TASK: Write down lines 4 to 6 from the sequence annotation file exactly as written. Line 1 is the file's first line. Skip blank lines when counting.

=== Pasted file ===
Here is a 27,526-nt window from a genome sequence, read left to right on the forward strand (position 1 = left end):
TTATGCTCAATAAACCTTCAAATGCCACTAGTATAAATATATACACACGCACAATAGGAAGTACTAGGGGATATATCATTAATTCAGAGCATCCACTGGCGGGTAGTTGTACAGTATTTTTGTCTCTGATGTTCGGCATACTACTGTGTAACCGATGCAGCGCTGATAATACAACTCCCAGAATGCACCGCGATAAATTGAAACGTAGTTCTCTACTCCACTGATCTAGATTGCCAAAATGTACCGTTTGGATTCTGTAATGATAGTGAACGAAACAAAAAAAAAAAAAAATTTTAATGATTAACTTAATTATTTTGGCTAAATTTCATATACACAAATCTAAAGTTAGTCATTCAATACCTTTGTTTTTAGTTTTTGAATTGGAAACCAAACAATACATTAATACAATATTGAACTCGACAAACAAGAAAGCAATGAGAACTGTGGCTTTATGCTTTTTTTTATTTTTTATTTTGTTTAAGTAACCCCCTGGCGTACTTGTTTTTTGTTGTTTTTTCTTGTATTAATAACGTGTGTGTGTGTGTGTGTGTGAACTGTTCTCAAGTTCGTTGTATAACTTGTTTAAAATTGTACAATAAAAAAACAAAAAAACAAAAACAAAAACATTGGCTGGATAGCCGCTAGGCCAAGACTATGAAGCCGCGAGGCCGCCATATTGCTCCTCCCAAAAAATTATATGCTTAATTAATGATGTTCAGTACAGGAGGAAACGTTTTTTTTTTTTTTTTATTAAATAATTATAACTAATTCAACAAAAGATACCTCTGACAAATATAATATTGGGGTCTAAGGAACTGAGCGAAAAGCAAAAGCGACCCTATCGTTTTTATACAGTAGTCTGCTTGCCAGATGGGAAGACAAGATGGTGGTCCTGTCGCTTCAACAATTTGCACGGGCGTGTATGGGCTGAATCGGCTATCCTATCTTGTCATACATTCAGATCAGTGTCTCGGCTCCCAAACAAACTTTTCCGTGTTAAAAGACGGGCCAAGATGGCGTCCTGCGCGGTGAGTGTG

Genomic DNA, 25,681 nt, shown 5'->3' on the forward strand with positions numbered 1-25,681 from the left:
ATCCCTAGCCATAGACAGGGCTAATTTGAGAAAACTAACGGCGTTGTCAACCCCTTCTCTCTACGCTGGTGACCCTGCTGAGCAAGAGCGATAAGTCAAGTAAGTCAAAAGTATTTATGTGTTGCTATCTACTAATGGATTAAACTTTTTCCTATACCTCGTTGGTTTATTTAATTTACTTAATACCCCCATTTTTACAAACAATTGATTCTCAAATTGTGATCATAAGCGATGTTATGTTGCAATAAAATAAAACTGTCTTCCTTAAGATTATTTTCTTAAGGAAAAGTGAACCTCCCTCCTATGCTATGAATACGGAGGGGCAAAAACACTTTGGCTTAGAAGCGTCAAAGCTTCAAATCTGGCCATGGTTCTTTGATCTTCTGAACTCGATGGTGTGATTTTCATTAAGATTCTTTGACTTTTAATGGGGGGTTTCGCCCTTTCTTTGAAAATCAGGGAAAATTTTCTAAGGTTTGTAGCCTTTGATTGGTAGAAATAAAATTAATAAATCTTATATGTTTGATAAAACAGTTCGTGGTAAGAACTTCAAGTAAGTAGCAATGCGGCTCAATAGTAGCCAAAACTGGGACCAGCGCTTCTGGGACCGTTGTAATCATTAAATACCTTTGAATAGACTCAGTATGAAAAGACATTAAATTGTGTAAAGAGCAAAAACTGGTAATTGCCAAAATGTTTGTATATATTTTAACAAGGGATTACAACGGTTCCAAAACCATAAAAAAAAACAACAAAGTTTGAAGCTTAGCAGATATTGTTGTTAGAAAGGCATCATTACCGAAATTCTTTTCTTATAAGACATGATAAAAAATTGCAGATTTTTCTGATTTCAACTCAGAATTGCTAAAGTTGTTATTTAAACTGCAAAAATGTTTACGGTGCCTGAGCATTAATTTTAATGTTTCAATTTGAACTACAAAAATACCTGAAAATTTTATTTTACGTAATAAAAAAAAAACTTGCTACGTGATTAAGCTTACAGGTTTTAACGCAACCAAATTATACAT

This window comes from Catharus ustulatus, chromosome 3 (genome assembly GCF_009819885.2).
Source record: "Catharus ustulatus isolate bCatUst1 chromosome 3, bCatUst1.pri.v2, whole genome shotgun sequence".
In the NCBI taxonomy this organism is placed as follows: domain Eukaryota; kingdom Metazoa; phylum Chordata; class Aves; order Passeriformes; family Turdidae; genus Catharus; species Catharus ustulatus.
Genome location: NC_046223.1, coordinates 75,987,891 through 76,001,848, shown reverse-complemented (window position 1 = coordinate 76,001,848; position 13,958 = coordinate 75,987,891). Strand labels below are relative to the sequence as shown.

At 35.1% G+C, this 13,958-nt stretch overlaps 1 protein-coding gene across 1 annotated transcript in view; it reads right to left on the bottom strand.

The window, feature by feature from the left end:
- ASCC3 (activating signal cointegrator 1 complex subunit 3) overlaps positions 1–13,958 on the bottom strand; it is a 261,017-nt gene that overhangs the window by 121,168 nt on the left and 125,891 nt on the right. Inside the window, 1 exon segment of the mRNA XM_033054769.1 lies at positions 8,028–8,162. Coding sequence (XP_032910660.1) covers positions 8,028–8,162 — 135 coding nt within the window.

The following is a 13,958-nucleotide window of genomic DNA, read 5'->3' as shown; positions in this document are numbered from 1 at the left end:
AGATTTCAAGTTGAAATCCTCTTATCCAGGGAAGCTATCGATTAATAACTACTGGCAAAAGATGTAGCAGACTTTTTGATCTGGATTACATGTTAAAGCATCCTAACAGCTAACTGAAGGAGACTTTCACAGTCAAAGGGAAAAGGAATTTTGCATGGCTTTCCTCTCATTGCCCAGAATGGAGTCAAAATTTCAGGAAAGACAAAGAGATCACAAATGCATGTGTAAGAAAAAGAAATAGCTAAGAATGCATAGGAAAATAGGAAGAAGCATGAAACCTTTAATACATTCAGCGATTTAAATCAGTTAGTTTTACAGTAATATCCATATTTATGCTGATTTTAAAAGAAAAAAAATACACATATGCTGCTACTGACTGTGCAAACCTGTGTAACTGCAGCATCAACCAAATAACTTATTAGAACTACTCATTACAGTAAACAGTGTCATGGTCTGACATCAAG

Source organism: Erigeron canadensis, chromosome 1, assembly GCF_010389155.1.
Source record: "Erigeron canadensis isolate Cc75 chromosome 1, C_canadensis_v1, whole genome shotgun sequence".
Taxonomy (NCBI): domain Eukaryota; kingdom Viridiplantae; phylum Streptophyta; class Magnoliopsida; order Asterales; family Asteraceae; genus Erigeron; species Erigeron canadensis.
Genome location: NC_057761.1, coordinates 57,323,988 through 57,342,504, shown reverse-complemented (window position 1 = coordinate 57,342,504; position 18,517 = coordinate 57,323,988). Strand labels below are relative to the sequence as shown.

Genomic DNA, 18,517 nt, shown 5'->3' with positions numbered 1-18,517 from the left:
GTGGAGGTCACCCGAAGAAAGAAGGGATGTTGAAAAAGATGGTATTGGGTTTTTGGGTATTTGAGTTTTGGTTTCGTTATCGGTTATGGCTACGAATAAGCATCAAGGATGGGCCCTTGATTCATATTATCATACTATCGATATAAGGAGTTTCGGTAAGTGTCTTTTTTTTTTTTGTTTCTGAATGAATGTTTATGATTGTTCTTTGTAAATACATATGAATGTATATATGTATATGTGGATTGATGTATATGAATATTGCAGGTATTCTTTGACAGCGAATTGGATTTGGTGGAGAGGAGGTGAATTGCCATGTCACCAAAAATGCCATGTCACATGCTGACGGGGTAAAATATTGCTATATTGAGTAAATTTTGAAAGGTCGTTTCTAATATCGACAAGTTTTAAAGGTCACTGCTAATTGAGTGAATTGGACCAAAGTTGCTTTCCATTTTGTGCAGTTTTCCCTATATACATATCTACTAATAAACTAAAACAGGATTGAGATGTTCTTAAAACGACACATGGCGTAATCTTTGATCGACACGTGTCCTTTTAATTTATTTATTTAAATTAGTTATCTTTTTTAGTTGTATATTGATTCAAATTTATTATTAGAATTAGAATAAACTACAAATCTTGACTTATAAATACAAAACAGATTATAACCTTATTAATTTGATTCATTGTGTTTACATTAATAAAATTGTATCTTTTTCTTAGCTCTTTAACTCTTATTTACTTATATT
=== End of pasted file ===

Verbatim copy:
ATCCCTAGCCATAGACAGGGCTAATTTGAGAAAACTAACGGCGTTGTCAACCCCTTCTCTCTACGCTGGTGACCCTGCTGAGCAAGAGCGATAAGTCAAGTAAGTCAAAAGTATTTATGTGTTGCTATCTACTAATGGATTAAACTTTTTCCTATACCTCGTTGGTTTATTTAATTTACTTAATACCCCCATTTTTACAAACAATTGATTCTCAAATTGTGATCATAAGCGATGTTATGTTGCAATAAAATAAAACTGTCTTCCTTAAGATTATTTTCTTAAGGAAAAGTGAACCTCCCTCCTATGCTATGAATACGGAGGGGCAAAAACACTTTGGCTTAGAAGCGTCAAAGCTTCAAATCTGGCCATGGTTCTTTGATCTTCTGAACTCGATGGTGTGATTTTCATTAAGATTCTTTGACTTTTAATGGGGGGTTTCGCCCTTTCTTTGAAAATCAGGGAAAATTTTCTAAGGTTTGTAGCCTTTGATTGGTAGAAATAAAATTAATAAATCTTATATGTTTGATAAAACAGTTCGTGGTAAGAACTTCAAGTAAGTAGCAATGCGGCTCAATAGTAGCCAAAACTGGGACCAGCGCTTCTGGGACCGTTGTAATCATTAAATACCTTTGAATAGACTCAGTATGAAAAGACATTAAATTGTGTAAAGAGCAAAAACTGGTAATTGCCAAAATGTTTGTATATATTTTAACAAGGGATTACAACGGTTCCAAAACCATAAAAAAAAACAACAAAGTTTGAAGCTTAGCAGATATTGTTGTTAGAAAGGCATCATTACCGAAATTCTTTTCTTATAAGACATGATAAAAAATTGCAGATTTTTCTGATTTCAACTCAGAATTGCTAAAGTTGTTATTTAAACTGCAAAAATGTTTACGGTGCCTGAGCATTAATTTTAATGTTTCAATTTGAACTACAAAAATACCTGAAAATTTTATTTTACGTAATAAAAAAAAAACTTGCTACGTGATTAAGCTTACAGGTTTTAACGCAACCAAATTATACAT

This window comes from Catharus ustulatus, chromosome 3 (genome assembly GCF_009819885.2).
Source record: "Catharus ustulatus isolate bCatUst1 chromosome 3, bCatUst1.pri.v2, whole genome shotgun sequence".